Diagnosis of Parasomnia
Because some parasomnias are more dangerous than others early detection and treatment is important. This is because they may lead to serious health problems including bodily injuries, emotional distress, anxiety, guilt etc.
A professional diagnosis of the different types of Parasomnias is made by conducting a detailed clinical interview and polysomnography test.
Detailed Clinical Interview
Patient’s detailed medical and psychiatric history is recorded along with family history, alcohol and drug history and sexual, physical or emotional abuse history. A thorough physical and neurological examination is also conducted as part the clinical interview.
Polysomnography (Sleep test)
A polysomnography test is normally conducted at a sleep study center. The patient stays there overnight whilst a specialist checks their parameters during all sleep stages. Some of the parameters checked are:
- Electroencephalogram (EEG). It is recorded to study the electrical activity of the brain.
- Electrocardiogram (ECG). It is recorded to study the electrical activity of the heart.
- Electrical activity of the muscles is also checked.
Treatment of Parasomnias
The good news about the parasomnias is that most of them are not harmful. The exceptions to this are sudden unexpected nocturnal death and sudden infant death syndromes. Both of these syndromes result in death — but prevention efforts do not seem to be effective.
For the remainder of the parasomnia syndromes, when the episodes happen frequently or are very disruptive to your sleep, you should seek help from your healthcare provide. The parasomnia syndromes can be aggravated by medical and psychiatric conditions so an extensive physical and mental status exam should be done to rule out any treatable conditions that may be causing the sleep disorder. If an underlying cause is discovered, you will probably be referred to an appropriate specialist for treatment.
Treatment of the parasomnias is aimed at decreasing the frequency or intensity of the sleep events. Your healthcare provider may prescribe a sleeping medication or antidepressant for a short period of time.
Drugs belonging to the class of benzodiazepines and anticonvulsants are used to treat various parasomnia symptoms. The goal of a drug treatment is to inhibit arousal and suppress the REM stage of sleep.
Over the counter sleep aids such as melatonin, diphenhydramine or valerian root may be effective in promoting sound sleep and preventing some of the syndromes. Some prescription medicine like diazepam (valium), alprazolam (xanax), clonazepam (klonopin), tegretol and neurontin can be used as well.
Hypnosis, biofeedback and stress reduction have been shown to be effective in treating parasomnias that are NOT caused by a physical problem. One study found that about 40% of sufferers showed improvement after hypnosis — even 5 years after treatment! However, as with most disorders, the most effective treatment is prevention.
Prevention of Parasomnias
What can you do to prevent parasomnias? Lack of sleep may increase your risk for many of the parasomnias so it is critical to get enough sleep EVERY night.
To get adequate sleep, it is important to make sure you NOT nap during the day and get enough physical exercise so that you are tired at night. Don’t exercise right before bedtime since it may increase your adrenaline keeping you awake. Don’t use caffeine, alcohol and nicotine before bedtime since all of these can cause or increase the parasomnias. Large meals can cause heartburn and reflux that will disrupt your sleep. These disruptions will increase your risk for the parasomnias.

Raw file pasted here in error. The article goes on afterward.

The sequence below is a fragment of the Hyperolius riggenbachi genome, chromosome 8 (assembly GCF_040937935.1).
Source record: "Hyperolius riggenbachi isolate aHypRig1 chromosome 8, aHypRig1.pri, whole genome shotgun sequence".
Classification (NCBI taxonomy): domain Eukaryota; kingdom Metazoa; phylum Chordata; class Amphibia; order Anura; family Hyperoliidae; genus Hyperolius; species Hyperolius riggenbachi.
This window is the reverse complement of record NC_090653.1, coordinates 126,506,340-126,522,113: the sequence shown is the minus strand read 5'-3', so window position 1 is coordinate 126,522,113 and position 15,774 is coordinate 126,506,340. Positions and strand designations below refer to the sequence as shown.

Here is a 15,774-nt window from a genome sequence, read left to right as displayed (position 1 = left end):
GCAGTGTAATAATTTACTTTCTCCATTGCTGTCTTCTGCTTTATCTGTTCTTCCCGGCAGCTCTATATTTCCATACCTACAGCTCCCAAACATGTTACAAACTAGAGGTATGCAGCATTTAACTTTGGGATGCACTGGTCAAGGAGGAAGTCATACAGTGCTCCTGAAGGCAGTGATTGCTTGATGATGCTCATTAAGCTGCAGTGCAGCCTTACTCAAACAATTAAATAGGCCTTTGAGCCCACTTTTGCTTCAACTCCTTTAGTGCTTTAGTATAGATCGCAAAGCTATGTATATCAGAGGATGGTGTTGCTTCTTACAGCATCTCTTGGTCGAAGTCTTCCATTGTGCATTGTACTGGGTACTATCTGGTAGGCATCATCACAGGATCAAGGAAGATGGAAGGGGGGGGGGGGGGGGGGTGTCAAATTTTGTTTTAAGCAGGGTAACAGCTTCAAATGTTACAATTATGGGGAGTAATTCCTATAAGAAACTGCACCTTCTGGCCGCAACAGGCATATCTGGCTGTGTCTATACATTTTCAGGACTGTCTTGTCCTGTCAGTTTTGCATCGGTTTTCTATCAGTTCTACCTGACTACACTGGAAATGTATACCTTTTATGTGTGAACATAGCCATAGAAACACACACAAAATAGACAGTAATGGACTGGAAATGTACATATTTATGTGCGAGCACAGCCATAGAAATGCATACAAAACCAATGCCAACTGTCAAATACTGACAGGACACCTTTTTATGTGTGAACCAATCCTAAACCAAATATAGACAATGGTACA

Make your bedroom conducive to sleep. Use blackout curtains and fans to keep your bedroom cool, dark and quiet. Take the television out of your bedroom using your bedroom for sleep and sex only. A warm bath and gentle massage may help to reduce the stress that may be a risk factor for some of the parasomnia disorders.
How common are the different parasomnias? That’s hard to say since many of these disorders may never be reported. Estimates of the incidence of parasomnias as a group range from about 4% to 67%.
For sleep walking, some research reports at least 22% of all people may have at least one sleep walking incident. As many as 30% of children may experience at least one occurrence of sleep walking.
The incidence of sleep talking may be as high as 66%. Children with respiratory problems are twice as likely as healthy children to experience sleep walking, sleep talking and enuresis. Children with one of the parasomnia disorders are also more likely to have other sleep disorders.
Sleep terrors may occur in over 10% of the population; however, with a prevalence of 40% in preschoolers, children tend to have this sleep disorder much more often than adults. Boys are more likely than girls to experience sleep terrors.
Nightmares, on the other hand, are experienced by 66% of the population over the course of a lifetime; if you are a woman, you are more likely to report nightmares. In children aged 3-5 years, 10-50% may have nightmares.
Sleep related behavior disorders are relatively rare and are typically not seen before you reach the age of 60 to 70; in addition, this disorder seems to be more common in some families than others so there may be a genetic cause.
In some studies, 12% of those surveyed reported having five or more parasomnias.